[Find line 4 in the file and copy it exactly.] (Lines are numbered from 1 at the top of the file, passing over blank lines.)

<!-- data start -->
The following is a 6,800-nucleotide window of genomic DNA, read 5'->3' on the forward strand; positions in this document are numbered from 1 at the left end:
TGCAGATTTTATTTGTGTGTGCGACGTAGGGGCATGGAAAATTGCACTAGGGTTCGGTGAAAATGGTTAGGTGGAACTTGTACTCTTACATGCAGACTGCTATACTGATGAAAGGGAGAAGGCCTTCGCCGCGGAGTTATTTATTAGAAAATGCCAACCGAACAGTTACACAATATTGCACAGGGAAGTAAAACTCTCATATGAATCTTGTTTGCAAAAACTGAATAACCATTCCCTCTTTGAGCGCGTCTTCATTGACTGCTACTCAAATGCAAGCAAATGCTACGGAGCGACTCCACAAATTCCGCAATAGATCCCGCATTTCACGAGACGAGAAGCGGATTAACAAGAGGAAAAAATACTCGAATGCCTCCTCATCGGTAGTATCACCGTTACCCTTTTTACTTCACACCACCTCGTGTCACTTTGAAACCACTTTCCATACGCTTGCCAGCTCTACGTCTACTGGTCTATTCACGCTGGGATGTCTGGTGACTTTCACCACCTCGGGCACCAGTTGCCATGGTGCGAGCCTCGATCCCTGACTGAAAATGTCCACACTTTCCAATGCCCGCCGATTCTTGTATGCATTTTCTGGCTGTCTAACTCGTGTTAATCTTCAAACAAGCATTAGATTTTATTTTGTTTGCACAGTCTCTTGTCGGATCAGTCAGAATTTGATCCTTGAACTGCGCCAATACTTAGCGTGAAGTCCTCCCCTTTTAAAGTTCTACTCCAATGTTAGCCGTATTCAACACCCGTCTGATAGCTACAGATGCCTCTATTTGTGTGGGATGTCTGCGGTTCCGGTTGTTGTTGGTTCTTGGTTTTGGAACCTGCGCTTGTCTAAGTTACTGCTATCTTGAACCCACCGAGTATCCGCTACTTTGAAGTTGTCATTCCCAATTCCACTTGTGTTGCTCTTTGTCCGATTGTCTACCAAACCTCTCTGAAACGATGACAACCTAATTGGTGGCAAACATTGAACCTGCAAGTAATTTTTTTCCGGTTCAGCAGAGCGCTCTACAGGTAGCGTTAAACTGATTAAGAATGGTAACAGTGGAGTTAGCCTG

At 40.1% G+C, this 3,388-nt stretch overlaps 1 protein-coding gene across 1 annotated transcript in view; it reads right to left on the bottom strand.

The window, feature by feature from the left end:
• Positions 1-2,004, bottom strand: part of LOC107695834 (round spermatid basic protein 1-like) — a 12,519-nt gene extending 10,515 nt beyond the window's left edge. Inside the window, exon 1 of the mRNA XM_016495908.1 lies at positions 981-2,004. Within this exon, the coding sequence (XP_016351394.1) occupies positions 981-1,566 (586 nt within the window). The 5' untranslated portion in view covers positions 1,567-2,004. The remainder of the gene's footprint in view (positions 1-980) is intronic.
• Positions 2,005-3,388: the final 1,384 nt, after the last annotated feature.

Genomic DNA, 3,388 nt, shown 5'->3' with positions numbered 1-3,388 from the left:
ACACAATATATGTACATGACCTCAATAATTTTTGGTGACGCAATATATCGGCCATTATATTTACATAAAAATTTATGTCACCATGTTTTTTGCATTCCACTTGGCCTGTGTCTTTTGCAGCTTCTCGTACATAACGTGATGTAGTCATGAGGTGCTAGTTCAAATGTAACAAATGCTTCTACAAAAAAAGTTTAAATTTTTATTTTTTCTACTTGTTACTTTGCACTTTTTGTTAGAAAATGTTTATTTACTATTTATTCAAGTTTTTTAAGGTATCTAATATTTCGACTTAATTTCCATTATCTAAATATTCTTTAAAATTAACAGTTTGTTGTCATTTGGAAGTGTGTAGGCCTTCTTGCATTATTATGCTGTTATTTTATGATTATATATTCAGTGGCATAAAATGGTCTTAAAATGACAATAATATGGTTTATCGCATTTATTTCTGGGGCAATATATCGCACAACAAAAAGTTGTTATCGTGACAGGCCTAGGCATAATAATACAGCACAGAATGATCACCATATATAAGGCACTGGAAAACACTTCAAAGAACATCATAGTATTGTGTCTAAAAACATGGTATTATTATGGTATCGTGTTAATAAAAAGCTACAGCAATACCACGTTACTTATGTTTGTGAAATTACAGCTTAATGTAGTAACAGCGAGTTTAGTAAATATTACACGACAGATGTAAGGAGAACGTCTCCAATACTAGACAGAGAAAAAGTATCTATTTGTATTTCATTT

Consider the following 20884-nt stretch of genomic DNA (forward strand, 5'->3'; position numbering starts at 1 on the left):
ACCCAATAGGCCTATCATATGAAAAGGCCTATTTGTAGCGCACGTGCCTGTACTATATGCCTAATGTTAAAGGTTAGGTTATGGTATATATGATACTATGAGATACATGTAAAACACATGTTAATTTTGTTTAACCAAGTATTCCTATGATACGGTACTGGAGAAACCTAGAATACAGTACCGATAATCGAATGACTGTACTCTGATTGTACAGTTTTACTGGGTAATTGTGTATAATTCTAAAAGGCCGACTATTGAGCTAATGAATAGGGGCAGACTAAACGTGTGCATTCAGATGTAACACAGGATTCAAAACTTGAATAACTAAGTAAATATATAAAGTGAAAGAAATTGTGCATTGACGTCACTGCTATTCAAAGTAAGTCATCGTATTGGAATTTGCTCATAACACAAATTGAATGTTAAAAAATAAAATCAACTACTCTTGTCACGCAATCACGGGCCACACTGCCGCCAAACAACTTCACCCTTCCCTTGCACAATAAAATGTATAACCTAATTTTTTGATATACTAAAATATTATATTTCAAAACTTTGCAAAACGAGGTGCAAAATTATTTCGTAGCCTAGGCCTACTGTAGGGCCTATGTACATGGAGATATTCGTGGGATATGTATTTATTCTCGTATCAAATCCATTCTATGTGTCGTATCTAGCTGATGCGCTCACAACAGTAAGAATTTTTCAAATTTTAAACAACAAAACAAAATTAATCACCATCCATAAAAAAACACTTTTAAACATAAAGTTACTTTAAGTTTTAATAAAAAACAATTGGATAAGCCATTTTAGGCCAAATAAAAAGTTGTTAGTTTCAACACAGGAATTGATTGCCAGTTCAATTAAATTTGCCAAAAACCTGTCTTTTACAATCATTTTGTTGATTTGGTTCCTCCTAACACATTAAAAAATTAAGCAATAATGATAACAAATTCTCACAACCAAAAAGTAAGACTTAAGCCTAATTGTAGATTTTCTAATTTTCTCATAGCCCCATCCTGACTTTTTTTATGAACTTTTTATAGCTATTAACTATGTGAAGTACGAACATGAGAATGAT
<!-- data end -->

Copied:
The window, feature by feature from the left end: